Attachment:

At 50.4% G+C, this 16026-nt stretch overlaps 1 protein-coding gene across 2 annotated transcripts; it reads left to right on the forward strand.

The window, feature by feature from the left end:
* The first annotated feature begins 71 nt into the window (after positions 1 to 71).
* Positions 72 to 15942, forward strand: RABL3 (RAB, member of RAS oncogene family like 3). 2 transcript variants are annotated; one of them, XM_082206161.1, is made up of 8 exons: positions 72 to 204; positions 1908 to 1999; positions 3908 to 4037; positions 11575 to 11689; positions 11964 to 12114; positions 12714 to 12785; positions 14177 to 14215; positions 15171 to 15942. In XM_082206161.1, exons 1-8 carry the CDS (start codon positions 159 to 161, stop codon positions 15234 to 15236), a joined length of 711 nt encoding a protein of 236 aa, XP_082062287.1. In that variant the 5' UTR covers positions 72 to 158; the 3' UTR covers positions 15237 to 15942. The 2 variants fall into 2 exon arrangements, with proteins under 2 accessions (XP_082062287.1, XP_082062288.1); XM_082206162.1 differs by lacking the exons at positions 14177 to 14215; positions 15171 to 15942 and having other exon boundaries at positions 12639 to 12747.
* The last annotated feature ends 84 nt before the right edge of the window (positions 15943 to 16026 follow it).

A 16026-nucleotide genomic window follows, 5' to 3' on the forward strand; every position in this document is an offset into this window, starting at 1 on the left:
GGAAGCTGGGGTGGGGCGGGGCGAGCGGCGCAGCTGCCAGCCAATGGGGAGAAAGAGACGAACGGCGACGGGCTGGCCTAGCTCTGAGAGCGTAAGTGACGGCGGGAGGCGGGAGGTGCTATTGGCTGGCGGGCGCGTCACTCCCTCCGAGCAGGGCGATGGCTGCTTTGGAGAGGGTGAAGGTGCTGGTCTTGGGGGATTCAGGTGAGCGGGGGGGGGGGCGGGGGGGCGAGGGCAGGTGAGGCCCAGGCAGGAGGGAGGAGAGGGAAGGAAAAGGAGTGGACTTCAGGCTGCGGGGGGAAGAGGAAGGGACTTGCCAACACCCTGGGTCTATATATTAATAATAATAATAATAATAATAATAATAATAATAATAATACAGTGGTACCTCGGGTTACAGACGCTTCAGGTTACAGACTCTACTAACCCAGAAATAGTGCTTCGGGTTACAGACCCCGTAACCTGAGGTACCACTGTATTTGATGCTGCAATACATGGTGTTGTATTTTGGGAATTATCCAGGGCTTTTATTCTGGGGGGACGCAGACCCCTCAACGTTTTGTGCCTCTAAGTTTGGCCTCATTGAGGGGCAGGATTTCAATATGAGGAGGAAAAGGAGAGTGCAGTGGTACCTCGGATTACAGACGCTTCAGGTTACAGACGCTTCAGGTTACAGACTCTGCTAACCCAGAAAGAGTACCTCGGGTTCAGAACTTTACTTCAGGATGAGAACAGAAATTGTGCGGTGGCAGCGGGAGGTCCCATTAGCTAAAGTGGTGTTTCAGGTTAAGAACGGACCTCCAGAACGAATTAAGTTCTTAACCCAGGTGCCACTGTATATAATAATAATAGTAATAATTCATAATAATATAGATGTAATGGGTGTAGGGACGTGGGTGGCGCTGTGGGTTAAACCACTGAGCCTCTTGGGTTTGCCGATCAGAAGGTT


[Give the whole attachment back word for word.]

At 50.4% G+C, this 16026-nt stretch overlaps 1 protein-coding gene across 2 annotated transcripts; it reads left to right on the forward strand.

The window, feature by feature from the left end:
* The first annotated feature begins 71 nt into the window (after positions 1 to 71).
* Positions 72 to 15942, forward strand: RABL3 (RAB, member of RAS oncogene family like 3). 2 transcript variants are annotated; one of them, XM_082206161.1, is made up of 8 exons: positions 72 to 204; positions 1908 to 1999; positions 3908 to 4037; positions 11575 to 11689; positions 11964 to 12114; positions 12714 to 12785; positions 14177 to 14215; positions 15171 to 15942. In XM_082206161.1, exons 1-8 carry the CDS (start codon positions 159 to 161, stop codon positions 15234 to 15236), a joined length of 711 nt encoding a protein of 236 aa, XP_082062287.1. In that variant the 5' UTR covers positions 72 to 158; the 3' UTR covers positions 15237 to 15942. The 2 variants fall into 2 exon arrangements, with proteins under 2 accessions (XP_082062287.1, XP_082062288.1); XM_082206162.1 differs by lacking the exons at positions 14177 to 14215; positions 15171 to 15942 and having other exon boundaries at positions 12639 to 12747.
* The last annotated feature ends 84 nt before the right edge of the window (positions 15943 to 16026 follow it).

A 16026-nucleotide genomic window follows, 5' to 3' on the forward strand; every position in this document is an offset into this window, starting at 1 on the left:
GGAAGCTGGGGTGGGGCGGGGCGAGCGGCGCAGCTGCCAGCCAATGGGGAGAAAGAGACGAACGGCGACGGGCTGGCCTAGCTCTGAGAGCGTAAGTGACGGCGGGAGGCGGGAGGTGCTATTGGCTGGCGGGCGCGTCACTCCCTCCGAGCAGGGCGATGGCTGCTTTGGAGAGGGTGAAGGTGCTGGTCTTGGGGGATTCAGGTGAGCGGGGGGGGGGGCGGGGGGGCGAGGGCAGGTGAGGCCCAGGCAGGAGGGAGGAGAGGGAAGGAAAAGGAGTGGACTTCAGGCTGCGGGGGGAAGAGGAAGGGACTTGCCAACACCCTGGGTCTATATATTAATAATAATAATAATAATAATAATAATAATAATAATAATACAGTGGTACCTCGGGTTACAGACGCTTCAGGTTACAGACTCTACTAACCCAGAAATAGTGCTTCGGGTTACAGACCCCGTAACCTGAGGTACCACTGTATTTGATGCTGCAATACATGGTGTTGTATTTTGGGAATTATCCAGGGCTTTTATTCTGGGGGGACGCAGACCCCTCAACGTTTTGTGCCTCTAAGTTTGGCCTCATTGAGGGGCAGGATTTCAATATGAGGAGGAAAAGGAGAGTGCAGTGGTACCTCGGATTACAGACGCTTCAGGTTACAGACGCTTCAGGTTACAGACTCTGCTAACCCAGAAAGAGTACCTCGGGTTCAGAACTTTACTTCAGGATGAGAACAGAAATTGTGCGGTGGCAGCGGGAGGTCCCATTAGCTAAAGTGGTGTTTCAGGTTAAGAACGGACCTCCAGAACGAATTAAGTTCTTAACCCAGGTGCCACTGTATATAATAATAATAGTAATAATTCATAATAATATAGATGTAATGGGTGTAGGGACGTGGGTGGCGCTGTGGGTTAAACCACTGAGCCTCTTGGGTTTGCCGATCAGAAGGTT